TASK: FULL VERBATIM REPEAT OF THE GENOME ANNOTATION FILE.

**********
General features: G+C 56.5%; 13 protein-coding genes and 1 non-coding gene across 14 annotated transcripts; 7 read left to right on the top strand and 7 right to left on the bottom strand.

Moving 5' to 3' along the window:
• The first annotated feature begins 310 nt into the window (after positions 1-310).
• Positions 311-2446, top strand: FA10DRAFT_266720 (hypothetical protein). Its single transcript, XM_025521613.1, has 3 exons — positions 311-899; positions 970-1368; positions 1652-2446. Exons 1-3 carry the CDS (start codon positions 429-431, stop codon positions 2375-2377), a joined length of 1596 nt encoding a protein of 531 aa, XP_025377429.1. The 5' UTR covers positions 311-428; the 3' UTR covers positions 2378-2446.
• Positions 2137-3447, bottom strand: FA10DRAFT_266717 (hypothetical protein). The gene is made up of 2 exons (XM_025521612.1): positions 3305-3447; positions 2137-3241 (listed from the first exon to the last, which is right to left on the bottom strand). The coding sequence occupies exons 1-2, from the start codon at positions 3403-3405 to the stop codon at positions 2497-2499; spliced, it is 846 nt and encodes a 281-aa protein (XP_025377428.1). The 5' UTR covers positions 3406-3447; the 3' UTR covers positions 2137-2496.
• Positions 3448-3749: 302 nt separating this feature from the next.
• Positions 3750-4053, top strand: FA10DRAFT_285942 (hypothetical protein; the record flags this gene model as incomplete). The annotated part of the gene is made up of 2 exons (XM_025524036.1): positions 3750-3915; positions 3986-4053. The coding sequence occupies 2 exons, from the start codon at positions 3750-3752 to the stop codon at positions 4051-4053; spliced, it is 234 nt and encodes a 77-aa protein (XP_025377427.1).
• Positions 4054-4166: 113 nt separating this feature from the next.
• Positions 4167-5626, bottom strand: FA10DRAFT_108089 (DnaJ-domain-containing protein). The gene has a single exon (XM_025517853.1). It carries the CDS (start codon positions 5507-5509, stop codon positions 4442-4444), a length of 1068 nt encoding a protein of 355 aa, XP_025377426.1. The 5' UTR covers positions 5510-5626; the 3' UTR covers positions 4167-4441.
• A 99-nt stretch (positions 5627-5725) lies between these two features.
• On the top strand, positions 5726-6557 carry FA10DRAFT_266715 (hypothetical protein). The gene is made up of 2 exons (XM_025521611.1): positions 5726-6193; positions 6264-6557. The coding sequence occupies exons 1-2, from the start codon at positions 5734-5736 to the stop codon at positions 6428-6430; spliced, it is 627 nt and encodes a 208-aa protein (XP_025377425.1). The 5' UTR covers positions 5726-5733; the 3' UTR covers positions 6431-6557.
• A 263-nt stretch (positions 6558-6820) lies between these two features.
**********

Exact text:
General features: G+C 56.5%; 13 protein-coding genes and 1 non-coding gene across 14 annotated transcripts; 7 read left to right on the top strand and 7 right to left on the bottom strand.

Moving 5' to 3' along the window:
• The first annotated feature begins 310 nt into the window (after positions 1-310).
• Positions 311-2446, top strand: FA10DRAFT_266720 (hypothetical protein). Its single transcript, XM_025521613.1, has 3 exons — positions 311-899; positions 970-1368; positions 1652-2446. Exons 1-3 carry the CDS (start codon positions 429-431, stop codon positions 2375-2377), a joined length of 1596 nt encoding a protein of 531 aa, XP_025377429.1. The 5' UTR covers positions 311-428; the 3' UTR covers positions 2378-2446.
• Positions 2137-3447, bottom strand: FA10DRAFT_266717 (hypothetical protein). The gene is made up of 2 exons (XM_025521612.1): positions 3305-3447; positions 2137-3241 (listed from the first exon to the last, which is right to left on the bottom strand). The coding sequence occupies exons 1-2, from the start codon at positions 3403-3405 to the stop codon at positions 2497-2499; spliced, it is 846 nt and encodes a 281-aa protein (XP_025377428.1). The 5' UTR covers positions 3406-3447; the 3' UTR covers positions 2137-2496.
• Positions 3448-3749: 302 nt separating this feature from the next.
• Positions 3750-4053, top strand: FA10DRAFT_285942 (hypothetical protein; the record flags this gene model as incomplete). The annotated part of the gene is made up of 2 exons (XM_025524036.1): positions 3750-3915; positions 3986-4053. The coding sequence occupies 2 exons, from the start codon at positions 3750-3752 to the stop codon at positions 4051-4053; spliced, it is 234 nt and encodes a 77-aa protein (XP_025377427.1).
• Positions 4054-4166: 113 nt separating this feature from the next.
• Positions 4167-5626, bottom strand: FA10DRAFT_108089 (DnaJ-domain-containing protein). The gene has a single exon (XM_025517853.1). It carries the CDS (start codon positions 5507-5509, stop codon positions 4442-4444), a length of 1068 nt encoding a protein of 355 aa, XP_025377426.1. The 5' UTR covers positions 5510-5626; the 3' UTR covers positions 4167-4441.
• A 99-nt stretch (positions 5627-5725) lies between these two features.
• On the top strand, positions 5726-6557 carry FA10DRAFT_266715 (hypothetical protein). The gene is made up of 2 exons (XM_025521611.1): positions 5726-6193; positions 6264-6557. The coding sequence occupies exons 1-2, from the start codon at positions 5734-5736 to the stop codon at positions 6428-6430; spliced, it is 627 nt and encodes a 208-aa protein (XP_025377425.1). The 5' UTR covers positions 5726-5733; the 3' UTR covers positions 6431-6557.
• A 263-nt stretch (positions 6558-6820) lies between these two features.